World Building Exercise – The Three P.O.V.’s

We had a very successful writers’ meeting this past Saturday and I’d like to share with you the exercise we did. The exercise was crafted to hone our ability to create fictional worlds in which to set our stories and, just as importantly, how to describe those worlds so as not to bore the reader to tears.

First, I’d like you to consider that there are two points of attacking the problem of world building: Top-Down and Bottom-Up. To put it very simply, you can build your world, decide on the geography, history, geology, cultures, religions, population, biology, technology, linguistics, etc and then write a story set in this world. Or, you can begin writing straight away and come up with the details of the world as you go.

I advocate for using both methods by turns. I largely let my mood determine which I am going to work on on any given day. Some days, I’m in a really good flow, the characters are coming alive right off the page, the plot is moving along smoothly, interesting things are happening. Some days, my writing is clunky and forced and I just don’t feel like it so, instead of abandoning my work for the day, I take care of other necessary tasks that come with producing a work of fiction. I do some research, I flesh out a character by filling out a character sheet, I seek out music that reminds me of a character or would be appropriate for a scene, or I work out some points about the setting by drawing maps, diagrams, writing lists, etc.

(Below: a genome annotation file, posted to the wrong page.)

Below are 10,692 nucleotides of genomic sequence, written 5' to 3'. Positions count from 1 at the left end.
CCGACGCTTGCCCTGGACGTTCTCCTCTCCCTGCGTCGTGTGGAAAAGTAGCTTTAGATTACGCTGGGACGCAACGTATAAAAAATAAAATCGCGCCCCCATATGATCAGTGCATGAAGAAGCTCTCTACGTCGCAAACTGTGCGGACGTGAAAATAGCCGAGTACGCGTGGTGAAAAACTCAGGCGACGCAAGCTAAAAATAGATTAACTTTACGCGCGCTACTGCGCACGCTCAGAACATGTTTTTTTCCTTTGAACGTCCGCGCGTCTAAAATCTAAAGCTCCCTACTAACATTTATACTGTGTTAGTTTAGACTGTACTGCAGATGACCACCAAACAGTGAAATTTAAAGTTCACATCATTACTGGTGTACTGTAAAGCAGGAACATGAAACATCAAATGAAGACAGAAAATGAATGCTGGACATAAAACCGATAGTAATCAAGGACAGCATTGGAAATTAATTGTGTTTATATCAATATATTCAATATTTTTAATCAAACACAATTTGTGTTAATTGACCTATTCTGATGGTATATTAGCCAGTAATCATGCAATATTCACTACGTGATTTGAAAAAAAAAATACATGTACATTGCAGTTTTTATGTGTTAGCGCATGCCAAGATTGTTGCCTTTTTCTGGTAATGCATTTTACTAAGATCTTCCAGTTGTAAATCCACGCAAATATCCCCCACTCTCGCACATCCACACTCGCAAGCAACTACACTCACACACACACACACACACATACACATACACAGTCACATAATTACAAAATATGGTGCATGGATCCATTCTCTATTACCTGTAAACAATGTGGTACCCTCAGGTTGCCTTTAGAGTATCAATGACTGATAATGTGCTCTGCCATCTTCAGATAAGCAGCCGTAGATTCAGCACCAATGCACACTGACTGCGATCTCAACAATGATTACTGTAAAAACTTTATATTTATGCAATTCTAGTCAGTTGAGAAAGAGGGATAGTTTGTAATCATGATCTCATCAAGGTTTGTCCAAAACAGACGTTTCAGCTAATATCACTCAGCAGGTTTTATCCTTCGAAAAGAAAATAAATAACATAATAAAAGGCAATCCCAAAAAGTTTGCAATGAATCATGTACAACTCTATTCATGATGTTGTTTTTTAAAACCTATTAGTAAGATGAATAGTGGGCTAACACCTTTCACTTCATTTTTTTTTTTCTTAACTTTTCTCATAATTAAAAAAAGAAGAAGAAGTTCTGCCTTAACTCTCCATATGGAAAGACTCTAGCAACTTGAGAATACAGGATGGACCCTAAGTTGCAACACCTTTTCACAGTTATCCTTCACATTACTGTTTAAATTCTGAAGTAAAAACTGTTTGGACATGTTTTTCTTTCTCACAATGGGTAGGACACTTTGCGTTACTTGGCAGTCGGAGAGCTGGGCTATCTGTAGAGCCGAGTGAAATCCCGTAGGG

Here is an excellent post by Writing Questions Answered to help you determine when some world-building is in order and when you can safely proceed with putting pen to paper (or pixels to screen.)

Now, what do I mean when I talk about the Three P.O.V.’s?

I find that there are three discernible levels of detail when describing a fictional world. I call these: The Scientist, The Tourist, and The Native. There are appropriate times for each of these points of view and it’s important to use them at the right time.

In terms of description, The Scientist is concerned with the maximum amount of information. The Scientist wants to explore your world and learn every last detail from its orbital pattern around its sun, to how the tectonic plates move, to the weather patterns, to the biology of each ecological zone, to the sentient cultures present, their history, their language, their religion, their technological advancements, their magic systems (if they have any), their economy, their architecture … You get the idea.

The Scientist is the reader who wants to buy the companion guide to the Star Wars trilogy, or the works of Christopher Tolkien that further explore Middle Earth, just to glean more information about the world. You might write a bestiary for your magical world or a compendium of space ships mentioned in your interstellar adventure. There is a time and a place for Scientist-level detail, and it is not in your short story or novel. To fit description into prose, you’re going to have to go with one of the other two points of view.

The Tourist is a reader, or a character, who is wholly unfamiliar with the kind of place you are describing. Imagine a North American person with a desk job being dropped into the Amazon to explore. The Tourist doesn’t care about every last detail, just the details that are interesting or pertinent to their present circumstances. Mr. Businessman from New York probably does not care about the geological formations in the ground under his feet, but is very interested in knowing which of these colourful plants he can eat without swelling up like a balloon and bleeding out his eyeballs.